More Website Templates @ - October 06, 2014!

These animation brings to life two very important Persian Castles which were captured and partially destroyed by the Mogul invasion of Iran circa 1250. It has taken two years of meticulous surveying of the area, capturing more than 700 photographs, measuring each area of the castles including the height and thickness of walls, comparing all drawings with satellite picture to ensure 100% accuracy. This is the first time that such a task has been undertaken in Iran to show a historic monument as it would have been in its glory days. Both these castles are important archetictal achievements which have been recognized by experts as being one of the most important castles in the world ( Please see article in London Times newspaper by Norman Hammond )The third animation is currently under construction. The originality of work and design is the main aim of this collection. This work can be regarded as animated engraving / paintings of the Safavid era. These engravings are made very accurately such that with displacement of a few small lines, the whole design will change its shape. This project was started more than a year ago and the work still continues. Once it is complete it would the first of its kind.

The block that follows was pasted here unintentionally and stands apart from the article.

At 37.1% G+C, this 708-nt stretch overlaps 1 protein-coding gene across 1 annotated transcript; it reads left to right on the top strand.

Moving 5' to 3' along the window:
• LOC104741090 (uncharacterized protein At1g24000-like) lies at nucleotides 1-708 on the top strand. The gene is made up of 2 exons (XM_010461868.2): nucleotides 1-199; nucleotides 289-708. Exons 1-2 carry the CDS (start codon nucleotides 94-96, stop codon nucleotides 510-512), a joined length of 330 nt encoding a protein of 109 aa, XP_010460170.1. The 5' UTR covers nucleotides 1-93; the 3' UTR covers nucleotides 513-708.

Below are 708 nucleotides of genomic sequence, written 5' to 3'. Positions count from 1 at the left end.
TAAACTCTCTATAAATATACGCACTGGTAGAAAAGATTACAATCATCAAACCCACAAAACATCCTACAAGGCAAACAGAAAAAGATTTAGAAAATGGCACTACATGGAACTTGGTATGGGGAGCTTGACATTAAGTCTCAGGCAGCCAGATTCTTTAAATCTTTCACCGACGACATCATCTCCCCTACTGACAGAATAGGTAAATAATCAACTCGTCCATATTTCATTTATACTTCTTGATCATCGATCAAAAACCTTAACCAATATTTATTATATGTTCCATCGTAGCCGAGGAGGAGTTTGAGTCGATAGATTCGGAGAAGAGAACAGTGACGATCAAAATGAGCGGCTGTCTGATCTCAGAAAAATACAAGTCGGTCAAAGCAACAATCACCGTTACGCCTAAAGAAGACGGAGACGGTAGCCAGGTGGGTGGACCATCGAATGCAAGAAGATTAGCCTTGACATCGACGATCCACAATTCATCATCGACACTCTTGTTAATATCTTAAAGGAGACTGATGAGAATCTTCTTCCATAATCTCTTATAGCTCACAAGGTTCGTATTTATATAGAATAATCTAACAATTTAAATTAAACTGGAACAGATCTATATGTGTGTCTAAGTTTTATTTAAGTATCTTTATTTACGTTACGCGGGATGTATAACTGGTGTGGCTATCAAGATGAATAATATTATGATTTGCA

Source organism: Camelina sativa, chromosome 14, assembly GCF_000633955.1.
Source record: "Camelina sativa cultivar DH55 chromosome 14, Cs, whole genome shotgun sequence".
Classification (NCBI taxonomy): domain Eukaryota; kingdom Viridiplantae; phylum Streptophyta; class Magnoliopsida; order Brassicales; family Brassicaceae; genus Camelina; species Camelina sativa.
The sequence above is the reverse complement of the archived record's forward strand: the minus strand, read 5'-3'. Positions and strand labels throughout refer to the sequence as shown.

Gerd Kooh

Gerd Kooh (Deje Gonbadan) is a castle that originally dates back to 2500 BC. This castle was destroyed in 1250 at the time of the invasion of IRAN by Mongol army. The castle remains are as it stood at the time of its destruction. This castle has a long history and fortifications on the ground are the remnants of the invading armies. It is said that it took 20 years to invade this castle, however the more likely invasion of the castle took five years.


Saru Castle

Saru, which lies about 100 miles east of Tehran, stands on a peak nearly 1,000ft high, with triple defensive walls and round towers every 100 yards above a steep slope to the valley floor. The castle is in good preservation mainly due to the fact that it remains undiscovered. Other forts in the area suggested that a large part of the route between Tehran and Mashhad was controlled by the occupants.